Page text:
• Working toward increased energy efficiency; and
  • Fostering energy policy cooperation, bilaterally and with third countries.

Russia. Another important partner is Russia. We want to cooperate and have a constructive dialogue on energy issues with Russia. Russia is a key energy producer, a critically important player in the region and will continue to be. We must engage with Russia and work on areas where we can agree. We want to do so in a way that upholds our principles. Those principles were highlighted in the G-8 Summit in St Petersburg and I’ll just mention a few of them:

We support:

  • Open, transparent and competitive markets
  • Stable legal regimes
  • Transparency and good governance in the energy sector
  • Diversification of energy supply and demand, energy sources, and transportation routes.

Some people have described our support for European energy security as anti-Russian. I disagree. Energy security has many aspects. We can talk about security for suppliers –like Russia which is seeking dependable, reliable access to routes to market. We can talk about security for consumers – like the EU which is seeking dependable, reliable delivery of oil and gas resources. We can talk about upstream, investment and the possibility for joint ventures in Russia, the U.S. or third countries. We can cooperate in areas such as efficiency and new technologies.

I don’t want to sound naïve because there are some issues on which we may not agree. For instance, we support the initiatives that Europe is undertaking to improve its energy security – like building gas and electricity interconnectors between states, building new LNG terminals, increasing gas storage, etc. As I’ve already said, we support diversity of energy supplies and energy routes to Europe, including the Southern Corridor. Russia has its own ideas for diversifying routes to Europe – like NordStream or SouthStream. We are not opposed to these pipelines. Questions have been raised as to their commercial viability, particularly of SouthStream, but it is ultimately up to European countries and investors to decide which pipelines best serve their interests.

The point is that the more we can talk about these issues, the better off we are. We can avoid misunderstandings and just maybe…find some common ground.

In an effort to increase cooperation with Russia, the White House announced last year a new US-Russia Bilateral Presidential Commission that covers a host of different issues including energy. We hope to have the first meeting of the Energy Working Group within the next few months.

Ukraine. We will soon have a new President of Ukraine and we hope comprehensive energy sector reform will be one of the main priorities of the next president, no matter who is elected.

Energy sector reform is a critical part of addressing Ukraine's fiscal challenges. Energy subsidies are creating budget deficits for the government and are not helping the national oil and gas company, Naftogaz achieve financial stability. This situation is not sustainable. Without the necessary reform, Ukraine will continue to have difficulty managing its relations with Russia and the European Union.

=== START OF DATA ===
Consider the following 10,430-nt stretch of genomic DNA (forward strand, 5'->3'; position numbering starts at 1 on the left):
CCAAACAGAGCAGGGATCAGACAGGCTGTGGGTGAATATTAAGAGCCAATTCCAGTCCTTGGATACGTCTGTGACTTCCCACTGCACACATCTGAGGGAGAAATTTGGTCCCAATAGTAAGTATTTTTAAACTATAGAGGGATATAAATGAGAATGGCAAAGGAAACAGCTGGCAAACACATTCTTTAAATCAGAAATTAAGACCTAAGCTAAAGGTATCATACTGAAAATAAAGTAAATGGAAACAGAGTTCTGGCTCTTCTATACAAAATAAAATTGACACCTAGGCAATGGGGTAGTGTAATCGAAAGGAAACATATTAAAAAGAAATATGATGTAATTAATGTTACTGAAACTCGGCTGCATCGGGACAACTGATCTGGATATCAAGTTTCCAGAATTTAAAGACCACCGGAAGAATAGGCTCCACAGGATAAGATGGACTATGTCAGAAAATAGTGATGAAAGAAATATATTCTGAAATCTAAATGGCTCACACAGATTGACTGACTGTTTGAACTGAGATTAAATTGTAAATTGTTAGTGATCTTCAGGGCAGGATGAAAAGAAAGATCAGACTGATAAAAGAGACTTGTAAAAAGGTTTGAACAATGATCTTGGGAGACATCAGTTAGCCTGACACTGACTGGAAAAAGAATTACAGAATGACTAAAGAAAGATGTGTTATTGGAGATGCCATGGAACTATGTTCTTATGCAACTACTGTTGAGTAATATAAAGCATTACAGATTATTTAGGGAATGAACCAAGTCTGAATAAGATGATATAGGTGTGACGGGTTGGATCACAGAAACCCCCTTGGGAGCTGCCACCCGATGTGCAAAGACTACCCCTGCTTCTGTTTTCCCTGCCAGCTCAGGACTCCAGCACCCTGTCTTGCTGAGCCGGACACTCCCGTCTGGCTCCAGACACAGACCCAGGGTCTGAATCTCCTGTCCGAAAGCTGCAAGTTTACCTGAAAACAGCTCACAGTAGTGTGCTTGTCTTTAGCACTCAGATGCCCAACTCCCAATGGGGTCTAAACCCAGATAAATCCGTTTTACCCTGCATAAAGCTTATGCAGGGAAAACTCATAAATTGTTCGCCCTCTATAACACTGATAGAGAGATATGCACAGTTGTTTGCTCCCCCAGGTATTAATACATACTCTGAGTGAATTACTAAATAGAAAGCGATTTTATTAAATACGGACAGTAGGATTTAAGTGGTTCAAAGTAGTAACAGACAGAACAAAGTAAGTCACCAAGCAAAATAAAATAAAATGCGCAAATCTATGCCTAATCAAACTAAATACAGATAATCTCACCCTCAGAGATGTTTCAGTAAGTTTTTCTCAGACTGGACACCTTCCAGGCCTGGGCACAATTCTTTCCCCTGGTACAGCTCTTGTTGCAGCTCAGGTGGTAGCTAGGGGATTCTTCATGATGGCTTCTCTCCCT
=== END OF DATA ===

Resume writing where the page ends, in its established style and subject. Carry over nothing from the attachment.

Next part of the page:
Prior to the election, Ukraine had been working with the EU, international donors and international financial institutions regarding the modernization of the gas transit system and improving the overall health and viability of the energy sector. We very much support these efforts and want to continue to be a part of them. We also support Ukraine’s full accession to the European Energy Community.

Improving Ukraine's investment climate could attract foreign companies who could help Ukraine to develop its vast oil and gas reserves and strengthen its energy security. I have talked with several major energy companies who would love to invest in Ukraine, but won’t because of the existing investment climate. By dealing with the issues of efficiency and investment climate Ukraine can once and for all become energy independent. We need to work together with Ukraine on these issues.

CEE countries. I also would like to say a few words about the Central and Eastern European countries, including the Baltic’s, that are so important to the United States. These countries need to develop their own strategies to make themselves more energy secure. It is important that they do so on a regional basis and that they work together to obtain necessary support for essential infrastructure projects, such as interconnectors, gas storage and LNG terminals, as well as various pipeline projects. These countries should work together and learn from each other in attaining these goals.

Oil. We have talked a lot about gas, but let me say a few words about oil. We are encouraging the establishment of new export routes for the significant new quantities of oil that will be produced in Kazakhstan over the next few years. We welcome recent progress made on expanding the Caspian Pipeline Consortium pipeline, and look forward to working with the Government of Kazakhstan and upstream investors to facilitate the increased flow of oil supplies from the Caspian to world markets, promoting global energy security.

To summarize, the key to achieving our strategy is engagement. We play a supporting, not leading, role in Europe’s energy security and the development of Caspian oil and gas. We need to continue to engage with the private sector, with the EU and with individual European states, with Russia and with Central Asia. Our job is to listen, identify common interests and priorities and play a facilitating role where we can. By doing these things, it is clear we further U.S. interests in raising global oil and gas to production, in having secure energy supplies to our allies in Europe and in supporting sovereignty and independence in Central Asia. Thank you.